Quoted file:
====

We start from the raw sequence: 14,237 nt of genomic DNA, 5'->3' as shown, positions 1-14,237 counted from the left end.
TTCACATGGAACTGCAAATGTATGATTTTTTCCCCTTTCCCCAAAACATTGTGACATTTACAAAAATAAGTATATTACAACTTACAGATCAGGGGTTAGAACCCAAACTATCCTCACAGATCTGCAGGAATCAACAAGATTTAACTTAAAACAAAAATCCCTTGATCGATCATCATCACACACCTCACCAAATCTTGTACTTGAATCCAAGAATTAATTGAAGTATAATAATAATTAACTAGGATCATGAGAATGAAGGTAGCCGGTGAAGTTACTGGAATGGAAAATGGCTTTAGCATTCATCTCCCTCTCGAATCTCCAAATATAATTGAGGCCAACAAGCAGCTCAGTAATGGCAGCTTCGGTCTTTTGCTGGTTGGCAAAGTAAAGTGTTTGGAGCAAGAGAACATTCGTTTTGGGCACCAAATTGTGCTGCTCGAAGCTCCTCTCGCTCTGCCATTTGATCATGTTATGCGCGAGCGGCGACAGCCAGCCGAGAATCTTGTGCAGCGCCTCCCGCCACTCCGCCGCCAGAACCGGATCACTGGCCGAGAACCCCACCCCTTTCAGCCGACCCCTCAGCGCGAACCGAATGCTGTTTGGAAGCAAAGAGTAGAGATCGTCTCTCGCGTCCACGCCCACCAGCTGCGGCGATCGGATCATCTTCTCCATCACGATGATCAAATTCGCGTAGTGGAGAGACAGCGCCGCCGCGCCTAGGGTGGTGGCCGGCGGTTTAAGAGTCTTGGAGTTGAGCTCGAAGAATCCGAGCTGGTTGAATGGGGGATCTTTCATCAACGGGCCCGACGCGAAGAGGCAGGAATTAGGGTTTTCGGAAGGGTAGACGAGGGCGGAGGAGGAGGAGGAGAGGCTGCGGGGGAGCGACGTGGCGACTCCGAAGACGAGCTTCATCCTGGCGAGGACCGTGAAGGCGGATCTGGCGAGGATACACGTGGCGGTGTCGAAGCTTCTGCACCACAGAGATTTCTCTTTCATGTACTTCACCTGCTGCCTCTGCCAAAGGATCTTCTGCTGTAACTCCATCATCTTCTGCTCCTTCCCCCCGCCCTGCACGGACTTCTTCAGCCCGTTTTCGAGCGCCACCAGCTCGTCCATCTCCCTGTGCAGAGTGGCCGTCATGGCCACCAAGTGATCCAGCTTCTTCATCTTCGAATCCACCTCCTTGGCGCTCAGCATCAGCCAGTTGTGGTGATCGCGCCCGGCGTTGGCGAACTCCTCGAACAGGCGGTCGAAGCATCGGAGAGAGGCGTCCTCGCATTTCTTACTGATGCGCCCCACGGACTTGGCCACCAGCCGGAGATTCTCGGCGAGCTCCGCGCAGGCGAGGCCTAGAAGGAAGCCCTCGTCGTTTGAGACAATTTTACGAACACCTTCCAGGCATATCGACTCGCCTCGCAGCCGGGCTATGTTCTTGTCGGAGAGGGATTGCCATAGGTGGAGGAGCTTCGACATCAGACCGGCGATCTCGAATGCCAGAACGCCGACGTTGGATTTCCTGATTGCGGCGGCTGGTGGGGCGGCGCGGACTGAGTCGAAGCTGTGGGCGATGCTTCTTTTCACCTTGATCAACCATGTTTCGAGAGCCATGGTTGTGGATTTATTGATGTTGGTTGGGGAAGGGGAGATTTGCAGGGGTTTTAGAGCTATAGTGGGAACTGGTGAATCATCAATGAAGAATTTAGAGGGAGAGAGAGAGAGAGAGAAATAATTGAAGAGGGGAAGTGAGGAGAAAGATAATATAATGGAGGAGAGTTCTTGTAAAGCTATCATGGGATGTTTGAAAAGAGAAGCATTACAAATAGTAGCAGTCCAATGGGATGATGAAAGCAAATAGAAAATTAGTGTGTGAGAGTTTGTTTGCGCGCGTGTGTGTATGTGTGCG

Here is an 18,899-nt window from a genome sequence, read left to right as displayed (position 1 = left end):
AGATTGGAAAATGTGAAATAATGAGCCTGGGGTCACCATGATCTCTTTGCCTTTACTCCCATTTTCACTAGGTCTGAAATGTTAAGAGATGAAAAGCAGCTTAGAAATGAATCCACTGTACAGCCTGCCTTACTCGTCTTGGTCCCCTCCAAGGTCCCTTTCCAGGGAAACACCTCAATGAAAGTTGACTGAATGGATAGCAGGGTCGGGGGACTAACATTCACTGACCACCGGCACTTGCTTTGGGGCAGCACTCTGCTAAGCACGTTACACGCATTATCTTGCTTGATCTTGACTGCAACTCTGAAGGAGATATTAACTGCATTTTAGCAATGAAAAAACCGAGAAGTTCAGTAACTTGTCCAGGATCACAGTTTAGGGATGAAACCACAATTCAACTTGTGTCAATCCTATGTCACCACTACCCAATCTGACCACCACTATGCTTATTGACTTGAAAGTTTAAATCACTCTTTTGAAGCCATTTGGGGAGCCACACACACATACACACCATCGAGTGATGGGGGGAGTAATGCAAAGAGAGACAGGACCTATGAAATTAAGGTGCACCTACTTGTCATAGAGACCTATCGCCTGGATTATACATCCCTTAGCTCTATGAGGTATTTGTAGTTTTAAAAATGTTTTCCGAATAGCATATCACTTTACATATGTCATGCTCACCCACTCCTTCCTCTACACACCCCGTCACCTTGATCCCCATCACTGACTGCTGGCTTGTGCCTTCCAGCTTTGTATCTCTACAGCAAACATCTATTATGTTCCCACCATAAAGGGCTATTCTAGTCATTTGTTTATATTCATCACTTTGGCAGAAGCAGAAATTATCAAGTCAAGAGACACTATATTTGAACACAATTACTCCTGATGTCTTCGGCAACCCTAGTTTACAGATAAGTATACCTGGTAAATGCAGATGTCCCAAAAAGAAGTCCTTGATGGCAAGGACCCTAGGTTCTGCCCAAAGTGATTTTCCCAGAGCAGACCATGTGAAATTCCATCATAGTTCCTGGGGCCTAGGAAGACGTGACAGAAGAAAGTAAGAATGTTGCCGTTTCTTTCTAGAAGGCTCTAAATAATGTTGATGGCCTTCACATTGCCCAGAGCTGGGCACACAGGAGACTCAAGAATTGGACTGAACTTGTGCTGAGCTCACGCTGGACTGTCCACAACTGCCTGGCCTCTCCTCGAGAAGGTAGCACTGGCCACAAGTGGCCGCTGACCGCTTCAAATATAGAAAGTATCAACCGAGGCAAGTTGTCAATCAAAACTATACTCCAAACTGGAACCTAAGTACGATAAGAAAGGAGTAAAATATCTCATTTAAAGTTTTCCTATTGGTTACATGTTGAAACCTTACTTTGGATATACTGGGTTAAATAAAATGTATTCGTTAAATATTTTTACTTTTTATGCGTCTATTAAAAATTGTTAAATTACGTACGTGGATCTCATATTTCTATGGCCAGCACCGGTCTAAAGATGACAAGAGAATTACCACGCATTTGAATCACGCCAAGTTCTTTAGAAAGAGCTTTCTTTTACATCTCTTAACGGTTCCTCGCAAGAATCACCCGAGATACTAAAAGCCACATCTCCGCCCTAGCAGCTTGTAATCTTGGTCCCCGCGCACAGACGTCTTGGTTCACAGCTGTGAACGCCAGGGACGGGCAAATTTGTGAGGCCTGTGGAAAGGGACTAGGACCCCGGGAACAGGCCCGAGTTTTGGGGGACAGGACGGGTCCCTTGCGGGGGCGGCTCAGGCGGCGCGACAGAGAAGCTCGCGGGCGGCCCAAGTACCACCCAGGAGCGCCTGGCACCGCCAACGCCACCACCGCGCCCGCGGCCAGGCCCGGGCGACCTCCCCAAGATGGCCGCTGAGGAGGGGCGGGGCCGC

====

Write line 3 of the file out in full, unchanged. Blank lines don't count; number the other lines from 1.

Here is an 18,899-nt window from a genome sequence, read left to right as displayed (position 1 = left end):